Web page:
En EspaŅol
Share

Ask Mr. Smarty Plants

Mr. Smarty Plants - Hymenocallis caroliniana and Hymenocallis liriosme Differences

Ask Mr. Smarty Plants is a free service provided by the staff and volunteers at the Lady Bird Johnson Wildflower Center.

Search Smarty Plants
    
 
See a list of all Smarty Plants questions
Can't find the answer in our existing FAQs, submit a question to Mr. Smarty Plants.

Need help with plant identification, visit the plant identification page.
 
rate this answer
Not Yet Rated

Wednesday - October 09, 2013

From: Rosharon, TX
Region: Southwest
Topic: Wildflowers
Title: Hymenocallis caroliniana and Hymenocallis liriosme Differences
Answered by: Anne Van Nest

QUESTION:

A couple of years ago a neighbor gave me three huge bulbs of a type unknown to her. They fit the description of a spider lily. In attempts to identify it I found Hymenocallis liriosme and Hymenocallis caroliniana. Their descriptions are very similar. Can you point out the difference(s) between Hymenocallis liriosme and Hymenocallis caroliniana?

ANSWER:

Congratulations on being the recipient of some interesting pass-along bulbs.

Here is a summary of the spiderlily bulb characteristics.

Hymenocallis caroliniana (Carolina spiderlily) 

1.5-2.5 ft tall, fragrant, spider-like blooms up to 7 inches across in clusters up to 6 on a leafless stalk. Blooming March – September. Dormant in the summer.
Leaves pale green, shiny and up to 2 feet long.

Hymenocallis liriosme (spring spiderlily)

1-3 ft tall, fragrant, spider-like blooms up to 7 inches across in clusters of 2-3 blooms on a leafless stalk. Petals form a tube 2-4 inches long. Blooming February to May.
Leaves shiny and up to 30 inches long, 1 inch wide. 

Now the differences: Look at blooming time and the number of flowers in each cluster (on a mature plant) to tell the two species apart.
A posting by J. E. Shields on the Pacificbulbsociety.org forum describes how to tell the two species apart quite well. "Hymenocallis occidentalis (now the accepted name for H. caroliniana) normally blooms in late summer. This may be after the leaves have already died back. It's sister species, Hymenocallis liriosme, blooms in spring  with the first flush of leaves."

The Pacific Bulb Society also have a webpage with many of the Hymenocallis species listed and pictures of the two species. And the Missouri Botanical Garden Plant Finder website has a good description of the two bulbs Hymenocallis lirioseme and H. caroliniana.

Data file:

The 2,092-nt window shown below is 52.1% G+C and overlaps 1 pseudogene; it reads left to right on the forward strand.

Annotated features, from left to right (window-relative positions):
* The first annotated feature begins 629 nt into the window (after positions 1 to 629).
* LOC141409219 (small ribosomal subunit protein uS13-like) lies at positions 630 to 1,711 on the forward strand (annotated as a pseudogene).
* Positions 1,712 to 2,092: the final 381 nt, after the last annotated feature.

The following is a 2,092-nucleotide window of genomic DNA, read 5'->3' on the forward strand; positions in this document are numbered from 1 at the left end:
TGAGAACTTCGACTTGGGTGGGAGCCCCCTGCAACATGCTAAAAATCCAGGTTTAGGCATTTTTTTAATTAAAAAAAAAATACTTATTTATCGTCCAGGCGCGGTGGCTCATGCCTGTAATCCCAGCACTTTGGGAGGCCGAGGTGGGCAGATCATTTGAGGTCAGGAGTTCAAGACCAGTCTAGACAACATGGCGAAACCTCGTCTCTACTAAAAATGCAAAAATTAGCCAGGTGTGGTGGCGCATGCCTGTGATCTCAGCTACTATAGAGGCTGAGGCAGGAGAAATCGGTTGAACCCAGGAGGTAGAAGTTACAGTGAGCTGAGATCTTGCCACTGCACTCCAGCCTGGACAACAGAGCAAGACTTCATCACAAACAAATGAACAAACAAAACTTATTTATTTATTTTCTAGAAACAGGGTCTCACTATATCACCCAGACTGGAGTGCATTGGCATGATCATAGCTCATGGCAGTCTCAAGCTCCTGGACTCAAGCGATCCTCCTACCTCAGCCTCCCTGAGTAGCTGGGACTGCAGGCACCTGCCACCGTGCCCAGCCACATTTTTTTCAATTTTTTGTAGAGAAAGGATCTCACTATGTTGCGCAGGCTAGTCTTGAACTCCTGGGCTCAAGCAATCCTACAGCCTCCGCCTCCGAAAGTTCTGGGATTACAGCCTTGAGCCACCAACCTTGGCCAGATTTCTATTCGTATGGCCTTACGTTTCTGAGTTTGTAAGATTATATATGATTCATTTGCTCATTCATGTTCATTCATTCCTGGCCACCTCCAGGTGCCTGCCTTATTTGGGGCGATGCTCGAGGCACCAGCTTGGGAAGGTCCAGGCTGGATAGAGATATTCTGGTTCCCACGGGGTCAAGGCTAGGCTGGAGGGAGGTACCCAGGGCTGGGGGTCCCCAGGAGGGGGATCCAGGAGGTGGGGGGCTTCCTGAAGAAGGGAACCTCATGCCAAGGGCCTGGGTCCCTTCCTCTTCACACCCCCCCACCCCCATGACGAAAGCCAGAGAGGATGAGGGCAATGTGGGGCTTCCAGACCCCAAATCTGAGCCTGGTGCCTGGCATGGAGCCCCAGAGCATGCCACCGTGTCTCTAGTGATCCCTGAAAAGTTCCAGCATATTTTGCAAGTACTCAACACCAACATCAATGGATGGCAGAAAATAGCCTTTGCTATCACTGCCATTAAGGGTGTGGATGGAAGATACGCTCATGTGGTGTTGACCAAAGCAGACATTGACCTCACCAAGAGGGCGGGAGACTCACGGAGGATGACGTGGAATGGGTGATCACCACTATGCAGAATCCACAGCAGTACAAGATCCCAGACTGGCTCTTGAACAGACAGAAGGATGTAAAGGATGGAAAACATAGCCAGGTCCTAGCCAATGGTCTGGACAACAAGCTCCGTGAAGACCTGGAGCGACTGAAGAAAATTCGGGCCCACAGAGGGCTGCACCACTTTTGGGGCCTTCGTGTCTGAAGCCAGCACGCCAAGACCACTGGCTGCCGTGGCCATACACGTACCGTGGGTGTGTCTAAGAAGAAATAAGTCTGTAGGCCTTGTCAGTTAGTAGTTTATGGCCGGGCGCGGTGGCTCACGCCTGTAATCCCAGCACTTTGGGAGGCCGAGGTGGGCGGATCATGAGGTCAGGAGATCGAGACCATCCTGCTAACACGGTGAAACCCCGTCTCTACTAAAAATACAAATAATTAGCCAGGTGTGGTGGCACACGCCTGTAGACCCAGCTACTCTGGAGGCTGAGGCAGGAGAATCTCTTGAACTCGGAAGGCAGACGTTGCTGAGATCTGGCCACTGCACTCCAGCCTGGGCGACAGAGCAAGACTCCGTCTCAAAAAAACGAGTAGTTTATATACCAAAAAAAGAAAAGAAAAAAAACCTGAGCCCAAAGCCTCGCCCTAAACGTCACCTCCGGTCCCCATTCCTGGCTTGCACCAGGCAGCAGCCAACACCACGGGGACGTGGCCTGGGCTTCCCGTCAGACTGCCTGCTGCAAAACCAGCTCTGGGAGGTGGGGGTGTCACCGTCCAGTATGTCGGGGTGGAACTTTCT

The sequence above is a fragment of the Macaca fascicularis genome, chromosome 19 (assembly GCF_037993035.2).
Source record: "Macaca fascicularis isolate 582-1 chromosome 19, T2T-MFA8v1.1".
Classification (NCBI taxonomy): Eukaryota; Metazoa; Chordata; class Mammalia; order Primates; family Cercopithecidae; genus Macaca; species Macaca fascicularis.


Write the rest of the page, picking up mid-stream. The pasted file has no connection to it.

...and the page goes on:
From the Image Gallery


Carolina spiderlily
Hymenocallis caroliniana

Carolina spiderlily
Hymenocallis caroliniana

Carolina spiderlily
Hymenocallis caroliniana

Spring spiderlily
Hymenocallis liriosme

Spring spiderlily
Hymenocallis liriosme

Spring spiderlily
Hymenocallis liriosme

More Wildflowers Questions

More on bluebonnets
August 26, 2004 - This year's strange summer weather has lead to a very unusual event. I have a second bloom on my Bluebonnet garden. I first noticed the blooms last week, and contacted my local nursery to confirm the...
view the full question and answer

Methods of planting state wildflowers on roadsides in California
November 06, 2006 - My garden club is initiating a program to plant state hwy 49 within our county with our state flower, California Poppy. Do you have information on using hydroseeding as a method of planting?
view the full question and answer

Planting time for wildflower seeds in Denton Co., TX
March 11, 2007 - I live in Denton county, Texas and I purchased 2 lbs of native texas wildflower seed from the local agr. extension. Is it too late to plant now and expect flowers from my seed ? Should I plant anyway...
view the full question and answer

Perennial herbs and woody species for North Texas
February 17, 2009 - I have recently moved to North Texas. It would be helpful to know some hardy perennial flowers to plant. Also what types of shrubs and trees that do well in the area. Thank you.
view the full question and answer

New York City Native Perennials for a Long Growing Season
May 31, 2013 - Which native New York City perennials would be best for the longest growing season?
view the full question and answer

Smarty Plants's Facebook profile Support the Wildflower Center by Donating Online or Becoming a Member today.

Mr. Smarty Plants wants you to be his Facebook friend. Click the Facebook icon to add yourself to Mr. Smarty Plants list of friends.
E-NEWSLETTER | BECOME A MEMBER | DONATE NOW | MEDIA | SITEMAP
© 2014 Lady Bird Johnson Wildflower Center